In the following post, our Head of Operations, Karen, looks at a few easy ways to improve the formatting of your MS Word documents before having them translated. Some simple tips to help you save time and possibly even money on translation. It’s not just about translation though, these top tips can be could considered best practice whenever you’re writing in Word. Over to Karen…
When it comes to preparing a document for your company – be it an important contract or an exciting marketing piece – you could be forgiven for thinking that the words are all that matter. For a translator, however, there are other factors that come into play – most importantly, the layout.
For a translator, it can make quite a difference to the translation if that set of words is a title or a command; if words are dotted around the page, is the translator to understand them as a ‘unit’ or as individual words which could yield an entirely different result if they are translated literally?
For customers, too, the benefits of well-formatted documentation is clear. The use of translation memory (TM) software relies on finding similar or identical matches. If the document is laid out in an inconsistent manner, the TM yield may be less than expected, meaning that customers cannot benefit fully from all that TM can offer.
Here are my top tips for improving your document:
Spellcheck, spellcheck, spellcheck
This may seem like a really simplistic first point to make, but it’s amazing how many people entirely forget to do this, even though they may have spent hours working very hard on producing an otherwise exceptional text.
By simply pressing F7 on your keyboard, you can check for any silly oversights that could potentially cause confusion for the translator, and potentially require reprinting costs for the original text, if the errors are caught too late.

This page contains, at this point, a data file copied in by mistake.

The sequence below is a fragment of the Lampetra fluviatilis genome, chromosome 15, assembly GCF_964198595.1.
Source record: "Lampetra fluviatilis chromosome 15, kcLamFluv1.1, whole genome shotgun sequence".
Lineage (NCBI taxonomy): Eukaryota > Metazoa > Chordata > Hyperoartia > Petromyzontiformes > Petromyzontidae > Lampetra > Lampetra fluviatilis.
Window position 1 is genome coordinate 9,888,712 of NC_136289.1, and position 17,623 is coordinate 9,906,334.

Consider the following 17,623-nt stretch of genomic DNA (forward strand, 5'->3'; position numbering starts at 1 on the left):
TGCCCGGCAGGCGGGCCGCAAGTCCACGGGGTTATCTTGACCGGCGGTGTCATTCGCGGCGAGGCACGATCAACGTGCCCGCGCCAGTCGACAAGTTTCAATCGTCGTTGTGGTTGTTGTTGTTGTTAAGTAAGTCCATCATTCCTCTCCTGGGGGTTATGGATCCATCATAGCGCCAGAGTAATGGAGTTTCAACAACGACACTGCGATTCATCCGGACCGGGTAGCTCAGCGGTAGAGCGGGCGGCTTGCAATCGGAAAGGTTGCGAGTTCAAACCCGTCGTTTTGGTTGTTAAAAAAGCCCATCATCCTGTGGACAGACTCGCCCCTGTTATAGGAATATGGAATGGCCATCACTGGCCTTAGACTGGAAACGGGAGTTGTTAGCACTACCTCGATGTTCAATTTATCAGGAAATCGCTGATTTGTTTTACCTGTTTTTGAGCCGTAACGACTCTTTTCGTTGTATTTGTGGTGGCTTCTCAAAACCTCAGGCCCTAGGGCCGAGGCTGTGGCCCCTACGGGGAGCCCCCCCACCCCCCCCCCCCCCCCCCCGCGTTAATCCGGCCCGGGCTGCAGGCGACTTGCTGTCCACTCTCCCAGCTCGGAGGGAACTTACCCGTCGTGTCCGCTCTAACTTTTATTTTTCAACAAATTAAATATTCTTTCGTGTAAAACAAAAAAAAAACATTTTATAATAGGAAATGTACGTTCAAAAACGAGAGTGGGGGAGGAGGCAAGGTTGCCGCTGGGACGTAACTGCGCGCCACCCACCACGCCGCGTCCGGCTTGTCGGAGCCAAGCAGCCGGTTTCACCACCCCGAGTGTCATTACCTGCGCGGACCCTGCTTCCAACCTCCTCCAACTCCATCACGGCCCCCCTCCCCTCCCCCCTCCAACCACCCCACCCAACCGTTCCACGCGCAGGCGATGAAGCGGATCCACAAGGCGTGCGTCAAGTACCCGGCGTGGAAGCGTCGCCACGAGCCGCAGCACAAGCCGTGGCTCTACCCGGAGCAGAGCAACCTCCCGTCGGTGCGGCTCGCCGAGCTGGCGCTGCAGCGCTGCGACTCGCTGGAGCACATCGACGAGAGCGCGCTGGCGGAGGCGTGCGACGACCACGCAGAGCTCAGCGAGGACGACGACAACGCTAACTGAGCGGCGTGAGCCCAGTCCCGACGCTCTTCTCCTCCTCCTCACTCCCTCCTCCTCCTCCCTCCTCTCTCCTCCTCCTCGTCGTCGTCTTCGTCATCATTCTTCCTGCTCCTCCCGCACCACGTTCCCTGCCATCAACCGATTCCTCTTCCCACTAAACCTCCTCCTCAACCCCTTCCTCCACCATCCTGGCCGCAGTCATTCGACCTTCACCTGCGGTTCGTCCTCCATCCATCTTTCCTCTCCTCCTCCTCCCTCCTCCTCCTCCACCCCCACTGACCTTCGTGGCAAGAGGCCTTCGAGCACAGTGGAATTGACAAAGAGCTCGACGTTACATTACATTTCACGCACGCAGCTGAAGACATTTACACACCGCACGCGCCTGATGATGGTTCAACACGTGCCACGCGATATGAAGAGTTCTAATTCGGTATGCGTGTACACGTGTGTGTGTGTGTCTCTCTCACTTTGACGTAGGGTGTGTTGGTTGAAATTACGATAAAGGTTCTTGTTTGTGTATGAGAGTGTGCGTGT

Switch on the “Show/Hide” button
This little button may have entirely escaped your notice, but it can be a life-saver for well-formatted documentation. You will find it on the Home ribbon in Word, in the Paragraph group:It will show little markers for each of the formatting characters in the document – so spaces will appear as a little dot, so you can see at a glance if you’ve put a double space in between words. It will also show you if you have inadvertently broken a line in two which should actually be one sentence.
It can make the page look rather “busy” when you’re not used to it, but you will soon appreciate the benefits!
Make use of automatic tables of contents
Using the formatting styles on the Home ribbon can be a life-saver. For translators, there isn’t much that fills them with dread quite like fixing a manually created table of contents –languages normally vary in length, sometimes quite dramatically. So chapter 4 in the original document may have been on page 6, but after translation it could be all the way down on page 8 because the translated language is so much longer!
It then will take an age to correct this at the end. But using the different Styles options on the Home ribbon will make this very simple.
Simply apply a Heading style to your chapter title. Word will recognise this and will pick it up automatically when you create a table of contents using the Table of Contents function on the References ribbon.
The Update feature for the table of contents will kill two birds with one stone: firstly, if you ever update your document and add extra chapters, you only have to press Update to rearrange the list and have a perfect table of contents; secondly, for the translation, it will take care of any changes to page numbers, without having to laboriously check to see which page each and every chapter now appears on.
OK, so three very simple things that will make a big difference to your Word document, and will make life much easier for your translation agency (I know, it’s all about us us us!)
In the next post we’ll look at using tables and columns and to give your document a more professional feel.
If you have any questions about formatting a Word document for translation, let us know at firstname.lastname@example.org